I am now experiencing such a time of relative prayerlessness. For weeks now, the most I have been able to manage is a desperate, “God, please fix whatever’s wrong with me. And please let me know when this has happened.” I know something is amiss, though I am not sure what. How I miss my formerly effortless, intricate, erudite, talks—even ramblings—with God!

I envy people who experience various activities, like folding laundry or baking bread, as forms of prayer. I now believe that, for me, above and beyond prayers of petition, intercession, etc., as crucial as they are, prayer is essential for my connection to God. When I cannot pray in the more traditional way, I experience this connection as severed, rightly or wrongly. Though I find some activities to be spiritually nurturing, for me, they do not substitute.

I hope my desire to connect with God is enough; at least for now. I want to believe, as Paul says in Rom 8:26, that I do not need to always verbalize (no mean feat for a communications professor), that God can and does still see straight through to my flailing heart. Is this enough for God? I want this to be so; after all, despite David’s massive shortcomings, he remained a man after God’s own heart (1 Sam 13:14; Acts 13:22). The Psalms reveal the essence of David’s humanity—his praises to God, his struggles, his prayers. Could it be that the persistent theme running under all the surface drama of David’s life was his insistence on having connection with God, no matter what?

As I resolutely sip not-so-sweet tea in McDonald’s while trying to make the deadline for this essay, Los Lonely Boys’ “Heaven” comes on the sound system. Maybe God is letting me know that God understands; that God sees me. I wonder: Maybe, feelings aside, I’m not actually so far away from God after all, despite my lame prayers. (Or, perhaps because of them?) I can only hope.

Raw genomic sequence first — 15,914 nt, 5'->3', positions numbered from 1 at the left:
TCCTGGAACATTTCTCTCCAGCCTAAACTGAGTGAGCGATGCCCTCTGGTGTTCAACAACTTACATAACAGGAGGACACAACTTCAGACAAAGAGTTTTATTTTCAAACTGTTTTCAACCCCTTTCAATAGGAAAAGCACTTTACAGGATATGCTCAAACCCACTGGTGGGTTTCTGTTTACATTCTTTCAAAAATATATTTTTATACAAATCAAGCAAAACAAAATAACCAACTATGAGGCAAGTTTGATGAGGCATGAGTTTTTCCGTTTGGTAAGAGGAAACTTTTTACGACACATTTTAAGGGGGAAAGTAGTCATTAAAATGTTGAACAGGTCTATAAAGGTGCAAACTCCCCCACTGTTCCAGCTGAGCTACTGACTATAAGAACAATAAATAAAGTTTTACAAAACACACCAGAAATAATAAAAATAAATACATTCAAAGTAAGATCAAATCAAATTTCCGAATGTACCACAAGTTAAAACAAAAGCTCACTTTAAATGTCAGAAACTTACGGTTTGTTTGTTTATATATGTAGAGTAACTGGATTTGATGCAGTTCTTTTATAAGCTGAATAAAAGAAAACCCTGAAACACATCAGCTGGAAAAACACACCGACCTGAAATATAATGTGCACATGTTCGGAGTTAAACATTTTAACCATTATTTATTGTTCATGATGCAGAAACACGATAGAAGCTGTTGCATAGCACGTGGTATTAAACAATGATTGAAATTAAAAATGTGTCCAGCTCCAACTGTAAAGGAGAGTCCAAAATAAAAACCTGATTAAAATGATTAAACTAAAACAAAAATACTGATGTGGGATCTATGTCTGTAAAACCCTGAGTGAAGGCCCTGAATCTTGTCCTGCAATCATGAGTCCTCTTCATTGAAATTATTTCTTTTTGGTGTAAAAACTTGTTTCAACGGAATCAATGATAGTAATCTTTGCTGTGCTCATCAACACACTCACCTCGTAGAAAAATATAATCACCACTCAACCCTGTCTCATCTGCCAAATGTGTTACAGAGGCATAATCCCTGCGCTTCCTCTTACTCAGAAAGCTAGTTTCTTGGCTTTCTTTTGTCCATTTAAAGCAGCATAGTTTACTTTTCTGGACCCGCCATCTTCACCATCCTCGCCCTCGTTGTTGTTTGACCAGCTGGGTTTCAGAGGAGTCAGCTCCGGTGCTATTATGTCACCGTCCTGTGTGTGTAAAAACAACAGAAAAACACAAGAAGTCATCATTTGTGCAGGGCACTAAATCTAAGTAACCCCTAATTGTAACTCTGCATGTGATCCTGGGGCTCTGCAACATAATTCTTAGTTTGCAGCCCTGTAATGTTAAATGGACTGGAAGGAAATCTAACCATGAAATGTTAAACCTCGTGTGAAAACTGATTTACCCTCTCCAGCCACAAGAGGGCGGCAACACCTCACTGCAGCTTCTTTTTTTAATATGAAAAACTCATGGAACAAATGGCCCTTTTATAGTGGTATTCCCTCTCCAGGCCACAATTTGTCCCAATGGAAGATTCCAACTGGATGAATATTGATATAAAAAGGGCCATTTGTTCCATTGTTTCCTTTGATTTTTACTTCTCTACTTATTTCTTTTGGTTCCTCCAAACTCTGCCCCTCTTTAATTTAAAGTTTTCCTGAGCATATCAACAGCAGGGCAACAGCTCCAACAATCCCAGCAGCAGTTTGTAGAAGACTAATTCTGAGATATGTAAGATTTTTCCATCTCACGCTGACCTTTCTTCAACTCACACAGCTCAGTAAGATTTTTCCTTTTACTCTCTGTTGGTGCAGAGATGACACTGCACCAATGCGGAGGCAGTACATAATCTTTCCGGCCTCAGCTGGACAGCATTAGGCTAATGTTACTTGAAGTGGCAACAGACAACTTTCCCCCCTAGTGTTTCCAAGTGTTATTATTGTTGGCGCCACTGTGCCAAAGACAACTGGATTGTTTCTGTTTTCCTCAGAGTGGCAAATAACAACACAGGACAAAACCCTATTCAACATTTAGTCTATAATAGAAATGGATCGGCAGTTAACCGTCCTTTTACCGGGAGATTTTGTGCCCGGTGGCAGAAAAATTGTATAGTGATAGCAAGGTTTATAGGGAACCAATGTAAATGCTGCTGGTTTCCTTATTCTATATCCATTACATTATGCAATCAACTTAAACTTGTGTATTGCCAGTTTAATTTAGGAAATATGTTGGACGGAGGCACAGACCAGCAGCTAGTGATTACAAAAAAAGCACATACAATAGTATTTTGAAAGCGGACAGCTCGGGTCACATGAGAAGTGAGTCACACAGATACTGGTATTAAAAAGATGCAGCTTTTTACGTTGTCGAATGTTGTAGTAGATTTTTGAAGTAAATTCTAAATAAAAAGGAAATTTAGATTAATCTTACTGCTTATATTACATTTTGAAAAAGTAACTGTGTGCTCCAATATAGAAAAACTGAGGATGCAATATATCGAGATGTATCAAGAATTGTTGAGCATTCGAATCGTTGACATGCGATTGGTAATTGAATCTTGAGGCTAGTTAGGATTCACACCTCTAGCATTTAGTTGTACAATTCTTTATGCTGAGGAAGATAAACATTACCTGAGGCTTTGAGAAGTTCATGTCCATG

Chandra Clark Snell
Dr. Chandra Snell (AKA Clark) is Spiritual Director of Wisdom’s Wellspring, a ministry for homeless women in transition, and Nurture Coordinator at New Life United Methodist Church in Tallahassee, Florida. An Associate Professor of Speech at Florida A&M University, she also serves as Vice Chairperson of the Board of the FAMU Wesley Foundation/Campus IMPACT. Snell is a graduate of Florida State University (Ph.D., M.S., Communication), Asbury Theological Seminary (MTS), and the University of Florida (B.S., Journalism). Approved for Local Pastor status (UMC), her interests include vocational discernment, spiritual autobiography, women's religious/spiritual leadership, and the intersections of gender, race, and rhetoric.


  1. What honest, insightful reflections, Chandra! We would all do well to sit back and trace our prayer life from childhood through now.

    You do a great job of capturing that “running commentary… stream of consciousness” conversation with God–as well as that state of “relative prayerlessness” feeling unable to pray, that many are experiencing now.
    For me, it’s both the Covid-19 crisis and the political situation that leave me flummoxed. Losses of young people: medical workers like Brittany Bruner-Ringo, Native Americans like Valentina Blackhorse, and also Ahmaud Arbery.

  2. Thanks, Anne! And you’re right–many people may be finding prayer difficult right now…And then there’s the issue of how we respond when our prayers aren’t answered in the way we want!